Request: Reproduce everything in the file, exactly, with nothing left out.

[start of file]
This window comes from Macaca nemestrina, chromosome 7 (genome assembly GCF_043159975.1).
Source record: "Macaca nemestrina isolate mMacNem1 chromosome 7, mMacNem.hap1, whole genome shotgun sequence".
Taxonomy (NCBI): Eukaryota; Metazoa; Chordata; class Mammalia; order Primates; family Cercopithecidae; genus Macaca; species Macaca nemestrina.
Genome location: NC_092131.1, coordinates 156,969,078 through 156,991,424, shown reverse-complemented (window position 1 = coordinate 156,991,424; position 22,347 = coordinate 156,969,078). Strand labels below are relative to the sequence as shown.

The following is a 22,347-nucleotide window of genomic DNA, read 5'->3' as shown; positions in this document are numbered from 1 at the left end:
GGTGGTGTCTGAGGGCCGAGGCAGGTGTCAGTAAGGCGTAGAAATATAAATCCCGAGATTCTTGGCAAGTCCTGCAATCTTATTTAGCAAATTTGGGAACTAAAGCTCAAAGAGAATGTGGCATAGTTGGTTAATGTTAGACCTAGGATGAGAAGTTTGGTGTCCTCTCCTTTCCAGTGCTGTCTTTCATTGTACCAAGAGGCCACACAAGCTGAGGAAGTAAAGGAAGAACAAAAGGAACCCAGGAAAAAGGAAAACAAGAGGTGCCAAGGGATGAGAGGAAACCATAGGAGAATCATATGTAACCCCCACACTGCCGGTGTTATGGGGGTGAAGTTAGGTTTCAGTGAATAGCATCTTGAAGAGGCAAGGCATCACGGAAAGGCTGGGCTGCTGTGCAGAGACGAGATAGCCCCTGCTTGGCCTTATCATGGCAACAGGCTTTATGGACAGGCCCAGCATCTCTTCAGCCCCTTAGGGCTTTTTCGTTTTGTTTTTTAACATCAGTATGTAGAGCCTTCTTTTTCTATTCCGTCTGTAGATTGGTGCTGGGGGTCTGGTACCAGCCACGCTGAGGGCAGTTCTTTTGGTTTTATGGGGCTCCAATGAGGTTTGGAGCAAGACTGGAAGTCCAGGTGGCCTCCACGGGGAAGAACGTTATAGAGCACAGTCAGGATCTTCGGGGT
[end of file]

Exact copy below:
This window comes from Macaca nemestrina, chromosome 7 (genome assembly GCF_043159975.1).
Source record: "Macaca nemestrina isolate mMacNem1 chromosome 7, mMacNem.hap1, whole genome shotgun sequence".
Taxonomy (NCBI): Eukaryota; Metazoa; Chordata; class Mammalia; order Primates; family Cercopithecidae; genus Macaca; species Macaca nemestrina.
Genome location: NC_092131.1, coordinates 156,969,078 through 156,991,424, shown reverse-complemented (window position 1 = coordinate 156,991,424; position 22,347 = coordinate 156,969,078). Strand labels below are relative to the sequence as shown.

The following is a 22,347-nucleotide window of genomic DNA, read 5'->3' as shown; positions in this document are numbered from 1 at the left end:
GGTGGTGTCTGAGGGCCGAGGCAGGTGTCAGTAAGGCGTAGAAATATAAATCCCGAGATTCTTGGCAAGTCCTGCAATCTTATTTAGCAAATTTGGGAACTAAAGCTCAAAGAGAATGTGGCATAGTTGGTTAATGTTAGACCTAGGATGAGAAGTTTGGTGTCCTCTCCTTTCCAGTGCTGTCTTTCATTGTACCAAGAGGCCACACAAGCTGAGGAAGTAAAGGAAGAACAAAAGGAACCCAGGAAAAAGGAAAACAAGAGGTGCCAAGGGATGAGAGGAAACCATAGGAGAATCATATGTAACCCCCACACTGCCGGTGTTATGGGGGTGAAGTTAGGTTTCAGTGAATAGCATCTTGAAGAGGCAAGGCATCACGGAAAGGCTGGGCTGCTGTGCAGAGACGAGATAGCCCCTGCTTGGCCTTATCATGGCAACAGGCTTTATGGACAGGCCCAGCATCTCTTCAGCCCCTTAGGGCTTTTTCGTTTTGTTTTTTAACATCAGTATGTAGAGCCTTCTTTTTCTATTCCGTCTGTAGATTGGTGCTGGGGGTCTGGTACCAGCCACGCTGAGGGCAGTTCTTTTGGTTTTATGGGGCTCCAATGAGGTTTGGAGCAAGACTGGAAGTCCAGGTGGCCTCCACGGGGAAGAACGTTATAGAGCACAGTCAGGATCTTCGGGGT